Ben Platt on Netflix's The Politician: The setting is really a backdrop for more human conversations
Ben Platt returns to education as the star of Netflix's latest comedy drama, The Politician. But with Ryan Murphy at the helm, it's about much more than just a high school election, he tells Gemma Dunn
Ben Platt tackles a voice he's never played before in Netflix drama The Politician. The dark comedy series, created by Glee dream team Ryan Murphy, Brad Falchuk and Ian Brennan, sees the Pitch Perfect star take the lead as Payton Hobart, a wealthy, egotistical student with big ambitions to one day be the president of the United States.
But in his campaign for the White House, Hobart must first navigate Saint Sebastian High School, a political landscape brimming with ruthless rivals, sordid scandals, backstabbing and betrayal.
Quite the training ground for a career in affairs of the state, you could argue. And an environment that's entirely alien to Tony Award winner Platt (26).
"I was immediately the good kind of scared, the scared I chase as an actor," he says of receiving the scripts, which see Hobart ruthless in his pursuit to be elected head of the Student Body.
"It's the little stomach flip where it's something you've never done before and you feel like you're going to be stretched.
"But the voice of Payton was incredibly clear; somebody aggressive and assertive who walks into a room and wants to be seen and take up space.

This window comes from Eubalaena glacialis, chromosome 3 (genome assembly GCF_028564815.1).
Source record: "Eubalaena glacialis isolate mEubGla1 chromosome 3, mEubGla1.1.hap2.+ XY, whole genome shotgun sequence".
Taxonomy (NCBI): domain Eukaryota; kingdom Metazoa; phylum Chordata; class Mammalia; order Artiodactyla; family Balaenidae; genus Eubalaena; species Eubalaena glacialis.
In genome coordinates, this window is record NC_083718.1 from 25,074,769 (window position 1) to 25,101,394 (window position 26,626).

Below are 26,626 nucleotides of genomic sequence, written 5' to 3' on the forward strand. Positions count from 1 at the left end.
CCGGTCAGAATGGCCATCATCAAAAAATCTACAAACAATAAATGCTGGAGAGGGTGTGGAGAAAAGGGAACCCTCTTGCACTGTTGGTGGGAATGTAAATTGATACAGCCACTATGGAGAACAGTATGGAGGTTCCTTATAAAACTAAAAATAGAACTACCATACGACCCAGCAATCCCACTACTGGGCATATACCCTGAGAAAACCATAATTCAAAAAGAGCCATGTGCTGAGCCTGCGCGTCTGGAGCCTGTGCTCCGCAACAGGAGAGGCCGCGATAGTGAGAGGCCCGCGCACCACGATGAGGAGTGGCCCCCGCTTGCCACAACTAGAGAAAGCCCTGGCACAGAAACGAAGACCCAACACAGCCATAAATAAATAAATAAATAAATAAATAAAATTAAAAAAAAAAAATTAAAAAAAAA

"Someone with so much confidence, who's somewhat self-serving and borderline sociopathic."
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Yet as well as snark and satire, there's also deep-felt empathy, Platt maintains.
"It's such a Ryan Murphy trait of being able to ride that line and make you feel for characters you didn't think you were ever going to feel for," he says of the piece, which also features big names Gwyneth Paltrow and Jessica Lange.
"He's the perfect person to be setting a show in this particular world because when you look at the grand scheme of his work, he's zeroed in on a lot of different types of communities, perspectives and human beings.
"He's earned the right to focus in this very affluent, entitled community. He's done a beautiful job of simultaneously seeing them as valid human beings with emotions and problems. And also cutting them down mercilessly for their privilege."
What about the subject matter in this somewhat politically-fatigued climate?
"I think the title is misleading in the sense that it is of course, on a surface level, about political discourse and high school as a microcosm for American politics," he explains.
"But it's largely about the ways in which all of us are forced to be politicians; the ways we choose to filter ourselves in order to forward our own star.
"So it's a very universal thing," he declares. "Hopefully when you start diving in, it becomes pretty clear that the literal setting of a political election is really just a backdrop for these kinds of more human conversations."
That's not to say it won't spark a debate, however.